To compound this loss of minerals from our teeth, many folks combine the above two points and brush (unconsciously) right after consuming something acidic. This is why we encourage that we wait at least 20 minutes after eating before brushing your teeth.
It’s a fact that we can literally brush away more minerals from our teeth when they have been softened due to acid dissolution. Over time, this cascades into greater loss of enamel and greater sensitivity.
Teeth whitening treatments
Special credit goes to commercial whitening (bleaching) treatments. It’s been clinically proven that exposure to the concentrations of hydrogen peroxide and other bleaching agents that are commonly used in both over-the-counter and dentist-applied teeth whitening procedures increases the porosity of our teeth and causes the most inner part of our teeth, the pulp chamber, to become inflamed. This inflammation is what causes the sensitive teeth feeling from whitening treatments.
If you’d like to learn strategies on how you can naturally bring back your pearly whites, we invite you to download our FREE eBook, How to Naturally Whiten Your Teeth (Without Destroying Your Enamel). You can also find articles we’ve written on natural teeth whitening steps here.
Strategies for how to stop sensitive teeth
So that’s what causes sensitive teeth. Now let’s explore how to unwind this situation and stop the pain…
Lessen the immediate pain
Nerves that get hyper-stimulated can get a sort of ‘PTSD’ and get stuck in a hyper-aware ‘on’ phase.
Providing them a little analgesic to let them mellow out can very often help begin the healing process. We have found great benefit from using our HealThy Mouth Blend to assist in cooling off any nerves that are overly jumpy.
Stop exposure to known triggers
It goes without saying that it’s wise to avoid the sensitive teeth triggers that you identify. Temporarily avoiding the cause will further help the nerves to mellow out and get back to the calm resting state where they generally belong.
However, in time, you’ll want to intentionally test your teeth to see if they are getting stronger and more resistant to the pain of sensitive teeth.
Avoid foods that reverse the dentinal fluid flow
The more we can encourage the healthy flow of the fluid in our teeth, the better we’ll be able to fend off any ‘invading’ influences, including external stimuli that cause tooth sensitivity.
If hearing that our teeth have a fluid flow in them is news to you, be sure to check out our article, ‘Why teeth decay (and how to stop it)’ to learn about this important piece to the puzzle.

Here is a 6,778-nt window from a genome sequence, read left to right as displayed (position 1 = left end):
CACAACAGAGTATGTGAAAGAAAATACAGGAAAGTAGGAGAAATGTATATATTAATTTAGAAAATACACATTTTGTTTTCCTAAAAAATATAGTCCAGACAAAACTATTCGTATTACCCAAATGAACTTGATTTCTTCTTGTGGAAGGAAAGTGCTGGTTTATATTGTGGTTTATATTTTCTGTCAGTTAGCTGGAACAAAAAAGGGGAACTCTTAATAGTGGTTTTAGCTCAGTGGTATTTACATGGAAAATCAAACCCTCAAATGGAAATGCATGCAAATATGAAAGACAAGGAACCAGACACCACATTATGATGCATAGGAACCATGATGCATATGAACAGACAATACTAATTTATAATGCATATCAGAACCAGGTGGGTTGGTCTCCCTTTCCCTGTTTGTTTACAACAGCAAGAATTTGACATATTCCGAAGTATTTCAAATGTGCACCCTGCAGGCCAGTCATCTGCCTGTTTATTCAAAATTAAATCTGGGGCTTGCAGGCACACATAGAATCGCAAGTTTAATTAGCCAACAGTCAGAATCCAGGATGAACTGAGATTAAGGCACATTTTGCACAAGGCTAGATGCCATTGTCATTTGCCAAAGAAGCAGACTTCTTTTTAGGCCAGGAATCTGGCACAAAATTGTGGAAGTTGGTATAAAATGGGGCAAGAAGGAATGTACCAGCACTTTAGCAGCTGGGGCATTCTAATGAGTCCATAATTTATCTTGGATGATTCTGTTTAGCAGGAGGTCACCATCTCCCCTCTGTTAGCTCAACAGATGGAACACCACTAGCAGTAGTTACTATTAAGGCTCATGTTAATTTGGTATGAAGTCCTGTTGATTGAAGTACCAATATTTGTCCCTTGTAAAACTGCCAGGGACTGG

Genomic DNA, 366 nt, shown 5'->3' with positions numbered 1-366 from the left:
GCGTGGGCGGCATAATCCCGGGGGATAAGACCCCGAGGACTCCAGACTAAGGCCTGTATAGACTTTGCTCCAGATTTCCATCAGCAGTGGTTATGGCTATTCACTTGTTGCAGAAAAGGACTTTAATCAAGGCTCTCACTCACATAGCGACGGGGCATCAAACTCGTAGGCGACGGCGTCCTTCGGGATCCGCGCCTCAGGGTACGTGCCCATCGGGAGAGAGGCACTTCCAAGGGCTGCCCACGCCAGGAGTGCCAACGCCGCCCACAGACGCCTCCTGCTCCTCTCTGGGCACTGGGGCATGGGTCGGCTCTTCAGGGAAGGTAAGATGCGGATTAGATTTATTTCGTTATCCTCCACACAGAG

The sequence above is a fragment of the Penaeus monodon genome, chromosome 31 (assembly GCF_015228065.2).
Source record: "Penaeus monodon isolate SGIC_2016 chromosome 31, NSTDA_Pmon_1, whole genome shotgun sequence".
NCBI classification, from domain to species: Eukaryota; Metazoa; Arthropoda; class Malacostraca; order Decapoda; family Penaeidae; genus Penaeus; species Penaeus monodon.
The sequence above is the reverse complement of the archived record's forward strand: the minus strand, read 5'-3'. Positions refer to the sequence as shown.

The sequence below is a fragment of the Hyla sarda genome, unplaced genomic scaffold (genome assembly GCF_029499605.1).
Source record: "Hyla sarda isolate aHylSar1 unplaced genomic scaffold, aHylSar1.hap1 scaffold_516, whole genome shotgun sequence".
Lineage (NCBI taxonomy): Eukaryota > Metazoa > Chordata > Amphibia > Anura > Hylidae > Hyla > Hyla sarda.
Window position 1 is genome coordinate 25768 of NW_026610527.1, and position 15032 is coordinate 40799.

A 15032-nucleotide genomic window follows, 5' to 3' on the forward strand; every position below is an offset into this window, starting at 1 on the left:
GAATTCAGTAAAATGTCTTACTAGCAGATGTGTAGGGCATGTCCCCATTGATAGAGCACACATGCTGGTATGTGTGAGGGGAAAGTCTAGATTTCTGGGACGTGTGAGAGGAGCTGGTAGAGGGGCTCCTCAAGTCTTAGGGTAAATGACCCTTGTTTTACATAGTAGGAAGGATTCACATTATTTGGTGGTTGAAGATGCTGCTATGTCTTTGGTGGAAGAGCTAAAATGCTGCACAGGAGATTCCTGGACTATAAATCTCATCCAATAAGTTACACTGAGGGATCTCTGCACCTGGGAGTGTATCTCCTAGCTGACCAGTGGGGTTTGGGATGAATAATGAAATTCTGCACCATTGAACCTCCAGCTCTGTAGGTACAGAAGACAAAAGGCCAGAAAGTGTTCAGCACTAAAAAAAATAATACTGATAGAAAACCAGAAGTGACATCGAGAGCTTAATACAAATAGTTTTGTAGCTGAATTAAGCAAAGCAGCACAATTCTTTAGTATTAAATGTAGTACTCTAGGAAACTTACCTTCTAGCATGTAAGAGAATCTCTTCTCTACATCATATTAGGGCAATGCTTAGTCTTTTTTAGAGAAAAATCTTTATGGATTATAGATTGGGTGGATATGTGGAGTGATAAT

Stop causing more receding gums
We’ll cover below how brushing too hard is a major contributor to sensitive teeth.
Suffice it to say, if you have receding gums, please go read this article so you can learn how to stop causing more gum recession: “What causes receding gums and how to stop it.”
Learn to brush gently
Like we have said since the very first video tutorial we made, each of us learned to brush our teeth when we were toddlers. Yet, very few of us ever circle back to see if we can upgrade and improve our brushing technique.
One simple way to determine if you are using too heavy of a hand when brushing your teeth is to notice how you hold your toothbrush.
If you have the brush handle in a ‘full fist’, you’re probably brushing like a toddler and are using your toothbrush like a scrub brush to clean the grout line in your shower (I’m sorry for the tough love, but it’s that important). If, on the other hand, you’re holding the brush with your fingertips, you’re naturally going to be using more fine motor skills, and therefore, you’ll be brushing much more gently.
So, the next time you’re brushing, just notice how you’re holding your toothbrush. It will tell you a lot.
Incidentally, this is why our not-so-fancy-but-effective Bass toothbrushes have a shorter handle. It’s more difficult to grasp the handle with a full fist. The design of the brush handle encourages you to hold it with your fingertips, which leads to a lighter hand while brushing.
Support the tooth structure
Ok, we’ve helped to unwind frazzled nerves, stopped the triggers, and made sure that we aren’t causing the problem by brushing too hard. Now it’s time to support our teeth to make them stronger, denser and more resilient to the external triggers that cause sensitive teeth.